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China’s Trade Surplus With U.S. Hits New Record

China’s trade surplus with the U.S. hit another record monthly high in August as the world’s second-largest economy faced the threat of more tariffs from the Trump administration.

China’s trade surplus with the U.S. widened to $31.05 billion last month from $28.09 billion in July, while its total trade surplus narrowed, data from the General Administration of Customs showed Saturday.

The data came as Washington prepared to roll out a third round of tariffs, moving it closer toward imposing levies on virtually all Chinese goods entering the U.S.

A combination of factors, including a weaker Chinese yuan and exporters’ frontloading of shipments in anticipation of more tariffs, contributed to the worsening trade imbalance, said Liu Xuezhi, an economist with Bank of Communications.

“In the short term, it is difficult for the trade gap to narrow because American buyers cannot easily find alternatives to Chinese products,” Mr. Liu said.

That suggests that the trade dispute, which is escalating, won’t be resolved quickly, the Shanghai-based economist said.

The yuan slid nearly 9% against the U.S. dollar between April and July, but was little changed in August, according to Wind Information. Last month, China’s central bank stepped up its intervention in the market to prevent the yuan from depreciating too rapidly.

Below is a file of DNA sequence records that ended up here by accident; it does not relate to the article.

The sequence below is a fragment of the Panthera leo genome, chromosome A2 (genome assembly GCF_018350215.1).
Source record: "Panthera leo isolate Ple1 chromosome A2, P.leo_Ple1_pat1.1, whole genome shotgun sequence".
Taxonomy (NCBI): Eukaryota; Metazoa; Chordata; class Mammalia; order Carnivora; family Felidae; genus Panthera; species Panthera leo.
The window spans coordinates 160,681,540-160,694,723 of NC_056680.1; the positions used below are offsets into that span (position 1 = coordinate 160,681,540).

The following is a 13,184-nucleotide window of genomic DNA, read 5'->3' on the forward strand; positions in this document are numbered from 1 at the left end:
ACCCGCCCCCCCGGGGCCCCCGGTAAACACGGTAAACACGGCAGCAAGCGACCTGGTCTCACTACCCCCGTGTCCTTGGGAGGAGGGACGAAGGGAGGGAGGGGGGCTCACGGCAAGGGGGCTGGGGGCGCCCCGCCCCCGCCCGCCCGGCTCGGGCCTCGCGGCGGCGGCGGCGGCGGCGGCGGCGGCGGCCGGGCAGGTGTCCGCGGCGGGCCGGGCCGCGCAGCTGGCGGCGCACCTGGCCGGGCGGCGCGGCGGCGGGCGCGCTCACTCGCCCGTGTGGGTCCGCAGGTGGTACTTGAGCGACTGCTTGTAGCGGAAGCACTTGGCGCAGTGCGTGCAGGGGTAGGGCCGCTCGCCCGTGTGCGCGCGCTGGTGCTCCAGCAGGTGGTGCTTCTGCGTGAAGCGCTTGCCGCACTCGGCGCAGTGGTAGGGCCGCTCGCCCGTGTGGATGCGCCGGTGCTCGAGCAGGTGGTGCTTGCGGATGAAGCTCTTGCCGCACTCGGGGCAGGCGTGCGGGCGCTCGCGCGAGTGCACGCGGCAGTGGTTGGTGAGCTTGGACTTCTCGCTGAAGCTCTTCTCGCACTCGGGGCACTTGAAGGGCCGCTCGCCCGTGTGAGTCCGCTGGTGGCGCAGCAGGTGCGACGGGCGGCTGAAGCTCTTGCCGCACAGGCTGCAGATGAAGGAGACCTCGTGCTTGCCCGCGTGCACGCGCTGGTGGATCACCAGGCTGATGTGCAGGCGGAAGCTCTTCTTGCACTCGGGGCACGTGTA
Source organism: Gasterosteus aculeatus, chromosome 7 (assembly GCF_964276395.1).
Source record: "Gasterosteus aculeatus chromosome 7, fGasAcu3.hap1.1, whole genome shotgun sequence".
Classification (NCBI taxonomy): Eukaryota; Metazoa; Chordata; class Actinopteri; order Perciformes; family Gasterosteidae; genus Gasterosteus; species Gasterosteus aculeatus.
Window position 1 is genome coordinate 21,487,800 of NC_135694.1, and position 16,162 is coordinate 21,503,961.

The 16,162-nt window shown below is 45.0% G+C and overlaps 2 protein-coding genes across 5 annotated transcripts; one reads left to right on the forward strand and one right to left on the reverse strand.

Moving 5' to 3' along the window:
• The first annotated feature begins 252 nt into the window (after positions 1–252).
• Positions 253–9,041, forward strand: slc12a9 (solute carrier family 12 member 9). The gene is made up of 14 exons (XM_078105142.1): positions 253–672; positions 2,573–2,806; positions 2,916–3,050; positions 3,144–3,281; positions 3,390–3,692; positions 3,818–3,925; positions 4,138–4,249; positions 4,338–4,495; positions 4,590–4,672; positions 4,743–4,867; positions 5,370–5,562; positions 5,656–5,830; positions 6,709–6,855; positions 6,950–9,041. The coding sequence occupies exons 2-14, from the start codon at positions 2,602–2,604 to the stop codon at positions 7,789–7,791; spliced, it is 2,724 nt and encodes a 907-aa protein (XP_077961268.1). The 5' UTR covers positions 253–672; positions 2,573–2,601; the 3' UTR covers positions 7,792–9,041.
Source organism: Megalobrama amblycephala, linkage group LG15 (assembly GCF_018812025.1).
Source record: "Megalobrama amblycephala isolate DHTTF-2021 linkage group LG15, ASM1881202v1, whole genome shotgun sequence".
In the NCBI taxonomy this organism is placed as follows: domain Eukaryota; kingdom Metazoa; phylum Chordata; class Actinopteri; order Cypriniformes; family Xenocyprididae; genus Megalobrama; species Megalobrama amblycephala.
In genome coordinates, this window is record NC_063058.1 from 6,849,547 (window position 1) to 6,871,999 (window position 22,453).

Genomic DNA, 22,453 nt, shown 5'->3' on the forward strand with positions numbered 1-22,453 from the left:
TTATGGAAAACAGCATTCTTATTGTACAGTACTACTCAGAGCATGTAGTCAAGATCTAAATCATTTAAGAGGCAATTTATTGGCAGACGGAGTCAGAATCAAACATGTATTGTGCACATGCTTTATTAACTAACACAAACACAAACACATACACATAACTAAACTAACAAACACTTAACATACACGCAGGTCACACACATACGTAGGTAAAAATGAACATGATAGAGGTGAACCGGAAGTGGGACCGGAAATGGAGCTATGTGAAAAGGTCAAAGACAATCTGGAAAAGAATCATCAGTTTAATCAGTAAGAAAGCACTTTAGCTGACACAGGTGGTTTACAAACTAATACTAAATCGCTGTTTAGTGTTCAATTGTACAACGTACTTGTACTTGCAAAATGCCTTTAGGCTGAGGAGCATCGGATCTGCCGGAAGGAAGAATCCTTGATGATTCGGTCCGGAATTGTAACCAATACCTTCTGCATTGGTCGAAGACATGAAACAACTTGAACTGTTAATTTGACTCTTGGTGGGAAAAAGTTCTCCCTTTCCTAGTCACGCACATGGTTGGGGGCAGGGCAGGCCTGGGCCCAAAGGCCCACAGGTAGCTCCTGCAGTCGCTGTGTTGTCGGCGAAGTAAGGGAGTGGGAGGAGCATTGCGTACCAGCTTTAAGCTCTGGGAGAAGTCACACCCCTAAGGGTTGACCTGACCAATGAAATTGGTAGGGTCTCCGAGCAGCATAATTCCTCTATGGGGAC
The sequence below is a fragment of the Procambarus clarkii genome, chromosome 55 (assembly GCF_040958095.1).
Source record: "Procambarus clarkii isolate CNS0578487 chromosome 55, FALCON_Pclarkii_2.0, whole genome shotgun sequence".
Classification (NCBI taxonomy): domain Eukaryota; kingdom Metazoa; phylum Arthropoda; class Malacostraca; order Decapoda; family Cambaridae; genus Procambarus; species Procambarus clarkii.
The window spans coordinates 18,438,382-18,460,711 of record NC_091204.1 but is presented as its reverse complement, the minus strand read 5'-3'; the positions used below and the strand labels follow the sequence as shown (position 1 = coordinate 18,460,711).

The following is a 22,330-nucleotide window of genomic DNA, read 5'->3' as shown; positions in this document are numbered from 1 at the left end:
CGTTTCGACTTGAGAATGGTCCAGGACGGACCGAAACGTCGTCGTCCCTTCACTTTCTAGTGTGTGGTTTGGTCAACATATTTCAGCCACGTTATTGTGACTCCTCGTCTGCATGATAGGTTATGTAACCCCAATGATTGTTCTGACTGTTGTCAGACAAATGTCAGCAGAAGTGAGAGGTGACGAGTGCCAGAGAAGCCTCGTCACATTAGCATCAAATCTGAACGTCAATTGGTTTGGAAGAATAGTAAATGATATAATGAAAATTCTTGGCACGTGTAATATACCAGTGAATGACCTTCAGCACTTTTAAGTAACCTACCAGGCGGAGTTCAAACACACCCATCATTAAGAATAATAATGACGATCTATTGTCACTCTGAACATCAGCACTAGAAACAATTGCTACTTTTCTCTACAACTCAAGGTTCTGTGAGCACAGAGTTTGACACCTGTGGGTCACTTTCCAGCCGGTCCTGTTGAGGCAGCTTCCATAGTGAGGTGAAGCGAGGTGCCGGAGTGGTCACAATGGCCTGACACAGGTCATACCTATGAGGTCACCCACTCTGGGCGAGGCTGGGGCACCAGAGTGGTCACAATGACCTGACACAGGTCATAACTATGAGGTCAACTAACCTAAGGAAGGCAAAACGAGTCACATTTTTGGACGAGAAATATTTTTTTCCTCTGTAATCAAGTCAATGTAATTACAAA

A weaker yuan makes Chinese goods cheaper for U.S. consumers. China’s exports to the U.S. rose 13.2% in August from a year earlier, accelerating from an 11.2% increase in July, according to calculations by The Wall Street Journal based on customs data.

President Trump said Friday the administration is ready to announce tariffs on another $267 billion in Chinese goods, on top of levies on $200 billion of Chinese products it has been preparing.

Tariffs on $50 billion of imports from China have already taken effect, which Beijing has matched dollar for dollar.

If enacted, the third round of tariffs would bring the total amount of goods subject to levies to more than the $505 billion of products the U.S. imported from China in 2017, according to the U.S. Census Bureau.

China’s Commerce Ministry on Saturday didn’t immediately respond to requests for comment about the proposed U.S. tariffs.

Vice Commerce Minister Wang Shouwen said at a forum Saturday that rising trade protectionism is threatening global economic growth, according to state media.

Mr. Wang led midlevel talks with U.S. officials in Washington last month, but discussions between the two countries failed to produce any visible sign of progress.

Globally, China reported a trade surplus of $27.91 billion in August, narrowing from a surplus of $28.05 billion a month earlier. Economists polled by the Journal had expected a $30.6 billion surplus.

‘In the short term, it is difficult for the trade gap to narrow because American buyers cannot easily find alternatives to Chinese products.’
—Economist Liu Xuezhi

Exports rose 9.8% from a year earlier, compared with July’s 12.2% increase, customs data showed. Economists had forecast an 11% growth in overseas shipments. Imports were up 20% in August from a year earlier, slowing from a 27.3% increase the previous month and matching economists’ median forecast.

Government measures such as stimulating infrastructure investment and injecting more funds into the financial market have boosted business confidence, Mr. Liu of Bank of Communications said.

He said he expects the Chinese economy to grow about 6.7% in the third quarter, holding steady from the second quarter.

Source: Wall Street Journal

Written by The Levant